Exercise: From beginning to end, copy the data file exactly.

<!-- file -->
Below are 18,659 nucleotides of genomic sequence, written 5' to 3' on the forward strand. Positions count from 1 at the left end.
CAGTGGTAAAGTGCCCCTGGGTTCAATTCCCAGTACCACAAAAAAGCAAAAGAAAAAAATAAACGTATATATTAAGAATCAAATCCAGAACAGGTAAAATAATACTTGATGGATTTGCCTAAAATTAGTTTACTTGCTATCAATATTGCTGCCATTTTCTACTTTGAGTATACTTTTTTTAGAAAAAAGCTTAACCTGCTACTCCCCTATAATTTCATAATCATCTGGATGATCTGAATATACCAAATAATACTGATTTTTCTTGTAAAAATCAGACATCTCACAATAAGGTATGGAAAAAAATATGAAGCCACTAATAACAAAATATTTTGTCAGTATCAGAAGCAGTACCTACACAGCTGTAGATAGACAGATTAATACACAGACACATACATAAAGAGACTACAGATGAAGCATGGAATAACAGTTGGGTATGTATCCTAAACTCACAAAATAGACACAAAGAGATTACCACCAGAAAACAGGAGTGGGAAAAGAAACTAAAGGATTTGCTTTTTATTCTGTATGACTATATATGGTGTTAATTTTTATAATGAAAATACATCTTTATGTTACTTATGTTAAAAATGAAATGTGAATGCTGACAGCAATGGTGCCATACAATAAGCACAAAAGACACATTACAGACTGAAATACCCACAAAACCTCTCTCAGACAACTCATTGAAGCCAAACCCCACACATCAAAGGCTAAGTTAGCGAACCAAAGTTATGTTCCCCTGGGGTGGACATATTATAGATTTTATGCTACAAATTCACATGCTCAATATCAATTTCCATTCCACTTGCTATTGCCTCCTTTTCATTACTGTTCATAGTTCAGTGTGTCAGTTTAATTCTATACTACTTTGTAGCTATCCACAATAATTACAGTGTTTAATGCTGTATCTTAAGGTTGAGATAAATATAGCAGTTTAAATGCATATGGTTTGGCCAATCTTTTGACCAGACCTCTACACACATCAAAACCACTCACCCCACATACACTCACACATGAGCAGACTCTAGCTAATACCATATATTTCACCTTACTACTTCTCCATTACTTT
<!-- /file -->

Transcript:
Below are 18,659 nucleotides of genomic sequence, written 5' to 3' on the forward strand. Positions count from 1 at the left end.
CAGTGGTAAAGTGCCCCTGGGTTCAATTCCCAGTACCACAAAAAAGCAAAAGAAAAAAATAAACGTATATATTAAGAATCAAATCCAGAACAGGTAAAATAATACTTGATGGATTTGCCTAAAATTAGTTTACTTGCTATCAATATTGCTGCCATTTTCTACTTTGAGTATACTTTTTTTAGAAAAAAGCTTAACCTGCTACTCCCCTATAATTTCATAATCATCTGGATGATCTGAATATACCAAATAATACTGATTTTTCTTGTAAAAATCAGACATCTCACAATAAGGTATGGAAAAAAATATGAAGCCACTAATAACAAAATATTTTGTCAGTATCAGAAGCAGTACCTACACAGCTGTAGATAGACAGATTAATACACAGACACATACATAAAGAGACTACAGATGAAGCATGGAATAACAGTTGGGTATGTATCCTAAACTCACAAAATAGACACAAAGAGATTACCACCAGAAAACAGGAGTGGGAAAAGAAACTAAAGGATTTGCTTTTTATTCTGTATGACTATATATGGTGTTAATTTTTATAATGAAAATACATCTTTATGTTACTTATGTTAAAAATGAAATGTGAATGCTGACAGCAATGGTGCCATACAATAAGCACAAAAGACACATTACAGACTGAAATACCCACAAAACCTCTCTCAGACAACTCATTGAAGCCAAACCCCACACATCAAAGGCTAAGTTAGCGAACCAAAGTTATGTTCCCCTGGGGTGGACATATTATAGATTTTATGCTACAAATTCACATGCTCAATATCAATTTCCATTCCACTTGCTATTGCCTCCTTTTCATTACTGTTCATAGTTCAGTGTGTCAGTTTAATTCTATACTACTTTGTAGCTATCCACAATAATTACAGTGTTTAATGCTGTATCTTAAGGTTGAGATAAATATAGCAGTTTAAATGCATATGGTTTGGCCAATCTTTTGACCAGACCTCTACACACATCAAAACCACTCACCCCACATACACTCACACATGAGCAGACTCTAGCTAATACCATATATTTCACCTTACTACTTCTCCATTACTTT